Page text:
Some of you reading this might feel I’m a little biased towards the subject matter at hand. After all, my wife is an educator in on of the New Jersey teachers and this blog highlights a growing issue, nationwide, about the state of education in this country. But I assure you that my appreciation for this profession has always been a part of my character, ever since I was a teenager petitioning the Board of Education to reconsider teacher dismissals.
As many of you might already be aware, the state of New Jersey, under the leadership of Governor Chris Christie, is facing radical changes. One hot topic continuously in the headlines is that of our current educational system. The argument however, has proven to be anything but straightforward.
Propaganda has existed as far back as reliable records have been collected. It refers to information widely spread with the intent to harm a person or group and generally appeals to one’s emotions not intellect.
It taps into the core of our being to scare ordinary people with fictitious or inaccurate information, all in an effort to further one’s cause – preying on a person’s fears for results. From our government to advertisers to everyday citizens simply looking for allies, we sometimes resort to all kinds of storytelling in order to gain the perception that we desire.
Educators in New Jersey have been at the center of such propaganda – fueled by our own governor. I can only imagine what those living in other states in this great nation must think about New Jersey and our supposed under performing school systems. It certainly doesn’t make this life-long resident happy to know our governor’s continued rhetoric is further tarnishing the reputation of our state.
As I said my wife is a teacher here in New Jersey, and while it’s difficult to hear the character attacks she and other fine teachers must endure, there was a bright spot recently while watching President Obama’s first State of the Union Address of 2011. I’ve become somewhat unfamiliar with a politician who can stand before those they serve without doing something Governor Christie has become famous for – assigning blame.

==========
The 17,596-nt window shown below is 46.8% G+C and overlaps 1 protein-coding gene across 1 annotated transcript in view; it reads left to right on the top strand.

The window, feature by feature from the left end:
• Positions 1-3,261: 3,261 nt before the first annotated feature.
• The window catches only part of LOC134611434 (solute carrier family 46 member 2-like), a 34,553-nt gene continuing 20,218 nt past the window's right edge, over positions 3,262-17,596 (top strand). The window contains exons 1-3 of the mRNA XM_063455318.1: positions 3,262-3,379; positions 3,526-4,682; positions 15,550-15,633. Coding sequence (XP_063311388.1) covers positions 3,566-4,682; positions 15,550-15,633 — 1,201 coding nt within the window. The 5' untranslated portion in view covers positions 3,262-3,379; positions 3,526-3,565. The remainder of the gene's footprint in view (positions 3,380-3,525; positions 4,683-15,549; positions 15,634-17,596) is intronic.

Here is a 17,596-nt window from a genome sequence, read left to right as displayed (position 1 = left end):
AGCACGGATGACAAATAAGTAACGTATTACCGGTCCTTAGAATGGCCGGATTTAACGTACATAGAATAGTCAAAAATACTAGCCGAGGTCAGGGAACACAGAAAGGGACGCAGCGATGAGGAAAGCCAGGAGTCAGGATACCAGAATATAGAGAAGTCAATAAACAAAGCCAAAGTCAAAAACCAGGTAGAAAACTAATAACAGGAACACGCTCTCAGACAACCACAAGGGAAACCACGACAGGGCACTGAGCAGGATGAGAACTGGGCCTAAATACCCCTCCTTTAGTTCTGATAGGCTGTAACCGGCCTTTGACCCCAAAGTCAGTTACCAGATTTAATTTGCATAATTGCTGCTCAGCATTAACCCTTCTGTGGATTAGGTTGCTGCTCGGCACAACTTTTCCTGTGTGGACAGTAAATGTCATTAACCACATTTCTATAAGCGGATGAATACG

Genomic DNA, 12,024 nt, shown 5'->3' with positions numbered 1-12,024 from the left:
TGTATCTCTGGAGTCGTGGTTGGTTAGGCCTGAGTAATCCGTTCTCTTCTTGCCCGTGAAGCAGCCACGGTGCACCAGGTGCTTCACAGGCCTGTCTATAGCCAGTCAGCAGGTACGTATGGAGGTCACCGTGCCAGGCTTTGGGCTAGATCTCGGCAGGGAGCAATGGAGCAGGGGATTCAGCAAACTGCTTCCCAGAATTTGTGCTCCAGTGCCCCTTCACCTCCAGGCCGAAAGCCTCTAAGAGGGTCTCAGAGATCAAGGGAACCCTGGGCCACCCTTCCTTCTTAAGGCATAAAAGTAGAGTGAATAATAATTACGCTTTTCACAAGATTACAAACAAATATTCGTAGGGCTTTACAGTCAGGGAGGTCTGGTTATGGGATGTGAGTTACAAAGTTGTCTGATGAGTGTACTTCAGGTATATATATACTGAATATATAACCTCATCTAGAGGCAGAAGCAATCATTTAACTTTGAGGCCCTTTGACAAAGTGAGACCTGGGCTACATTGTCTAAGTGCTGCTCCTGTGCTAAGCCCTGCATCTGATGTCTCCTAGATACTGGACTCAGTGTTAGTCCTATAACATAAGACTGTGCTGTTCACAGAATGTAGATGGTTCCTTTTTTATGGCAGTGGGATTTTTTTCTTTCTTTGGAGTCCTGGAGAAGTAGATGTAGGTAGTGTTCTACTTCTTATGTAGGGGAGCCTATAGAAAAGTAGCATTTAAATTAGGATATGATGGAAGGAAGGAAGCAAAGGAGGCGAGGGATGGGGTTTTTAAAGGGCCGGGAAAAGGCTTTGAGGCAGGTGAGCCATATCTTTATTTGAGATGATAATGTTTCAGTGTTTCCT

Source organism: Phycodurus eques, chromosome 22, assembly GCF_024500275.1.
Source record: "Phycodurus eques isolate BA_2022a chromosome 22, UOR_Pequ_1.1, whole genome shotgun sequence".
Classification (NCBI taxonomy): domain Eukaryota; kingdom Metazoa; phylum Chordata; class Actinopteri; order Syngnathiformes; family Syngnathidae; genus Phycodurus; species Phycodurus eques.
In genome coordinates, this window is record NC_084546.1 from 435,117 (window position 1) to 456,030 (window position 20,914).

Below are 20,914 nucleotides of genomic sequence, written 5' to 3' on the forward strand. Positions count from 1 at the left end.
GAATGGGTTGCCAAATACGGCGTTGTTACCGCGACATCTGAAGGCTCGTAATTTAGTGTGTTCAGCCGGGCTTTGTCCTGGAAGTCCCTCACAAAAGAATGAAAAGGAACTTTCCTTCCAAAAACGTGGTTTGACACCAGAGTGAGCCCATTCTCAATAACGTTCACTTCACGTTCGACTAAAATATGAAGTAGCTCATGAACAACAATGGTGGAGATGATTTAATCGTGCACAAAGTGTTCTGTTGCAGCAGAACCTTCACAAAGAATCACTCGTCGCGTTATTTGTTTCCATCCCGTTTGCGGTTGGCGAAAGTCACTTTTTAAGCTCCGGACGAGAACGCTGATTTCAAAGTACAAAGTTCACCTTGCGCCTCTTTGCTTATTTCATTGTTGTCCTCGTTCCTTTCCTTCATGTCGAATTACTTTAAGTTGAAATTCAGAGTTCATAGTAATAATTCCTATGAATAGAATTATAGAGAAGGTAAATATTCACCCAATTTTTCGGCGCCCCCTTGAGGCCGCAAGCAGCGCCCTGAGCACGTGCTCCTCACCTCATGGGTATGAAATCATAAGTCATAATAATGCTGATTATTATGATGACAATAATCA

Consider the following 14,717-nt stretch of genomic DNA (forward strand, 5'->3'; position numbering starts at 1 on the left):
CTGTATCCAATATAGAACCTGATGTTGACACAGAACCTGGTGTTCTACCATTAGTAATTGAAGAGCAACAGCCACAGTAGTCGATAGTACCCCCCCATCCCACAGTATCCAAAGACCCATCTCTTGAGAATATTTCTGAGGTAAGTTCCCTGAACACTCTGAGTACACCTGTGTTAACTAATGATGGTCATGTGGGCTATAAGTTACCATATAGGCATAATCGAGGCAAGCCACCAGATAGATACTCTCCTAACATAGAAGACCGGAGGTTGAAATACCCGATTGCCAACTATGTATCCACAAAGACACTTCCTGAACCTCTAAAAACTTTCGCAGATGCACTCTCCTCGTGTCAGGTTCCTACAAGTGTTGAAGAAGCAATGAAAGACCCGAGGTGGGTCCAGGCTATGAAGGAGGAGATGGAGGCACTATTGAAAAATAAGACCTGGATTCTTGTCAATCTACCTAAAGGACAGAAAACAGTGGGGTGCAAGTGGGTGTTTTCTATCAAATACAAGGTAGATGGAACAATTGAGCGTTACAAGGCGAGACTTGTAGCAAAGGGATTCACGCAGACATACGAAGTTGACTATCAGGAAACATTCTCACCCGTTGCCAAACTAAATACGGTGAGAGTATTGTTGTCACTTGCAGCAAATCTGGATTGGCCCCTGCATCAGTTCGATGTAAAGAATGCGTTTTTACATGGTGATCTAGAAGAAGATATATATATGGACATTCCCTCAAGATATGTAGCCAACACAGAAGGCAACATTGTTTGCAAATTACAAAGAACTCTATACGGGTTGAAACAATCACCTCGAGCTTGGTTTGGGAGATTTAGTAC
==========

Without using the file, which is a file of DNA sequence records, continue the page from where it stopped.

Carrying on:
While no one is arguing that school systems are sometimes plagued with ill equipped teachers, it is important to remember where a child’s ideas about education are first nurtured – something Christie has continually overlooked in his battle to reform education.
From Obama’s State of the Union: “That responsibility begins not in our classrooms, but in our homes and communities. It’s family that first instills the love of learning in a child. Only parents can make sure the TV is turned off and homework gets done. We need to teach our kids that it’s not just the winner of the Super Bowl who deserves to be celebrated, but the winner of the science fair; that success is not a function of fame or PR, but of hard work and discipline.”
As a former student grounded in family values, I’ve always believed that education is contingent upon three factors: the teachers, the student and the parents. If even one of those areas falters, the educational experience will ultimately suffer. We can no longer be naïve to believe that better teachers will undoubtedly produce better students. Students and parents need to accept responsibility as well in order to achieve the best results possible.
Obama also went on to say: “Let’s also remember that after parents, the biggest impact on a child’s success comes from the man or woman at the front of the classroom. In South Korea, teachers are known as “nation builders.” Here in America, it’s time we treated the people who educate our children with the same level of respect.”
A level of respect? Over the last year New Jersey’s Governor has done all he can to demoralize those individuals holding the responsibility of educating our future – blaming them for everything that’s wrong with education in our state.
Christie continues to try and sway residents into believing that New Jersey’s entire educational system is failing – never mentioning the actual numbers and statistics to back up his claim. But after a little digging I discovered that while there are 200 failing schools in our state, there are also 2,285 that are succeeding – less than 10 percent are failures. In this writer’s opinion, New Jersey educators aren’t doing such a bad job after all, and truthfully our governor should be revering and praising those who are a success – rather than making it appear as though every school is a failure.
But as I said above, Christie needs someone to blame – someone he can use to call upon the emotions of residents in order to gain allies for his personal goals. That is not leadership – that’s bullying.
We talk about reforming our school systems and I’m in full support of making positive changes to help further the education of our youth – providing them with the best opportunities possible. But not at the cost of demonizing those hard working teachers of this state who are enabling 2,285 school systems to prosper.
Governor Christie, I suggest you take a moment of your precious time to stop bullying the citizens of New Jersey and listen to what our President has to say. Because “A man can fail many times, but he isn’t a failure until he begins to blame somebody else.” – John Burroughs.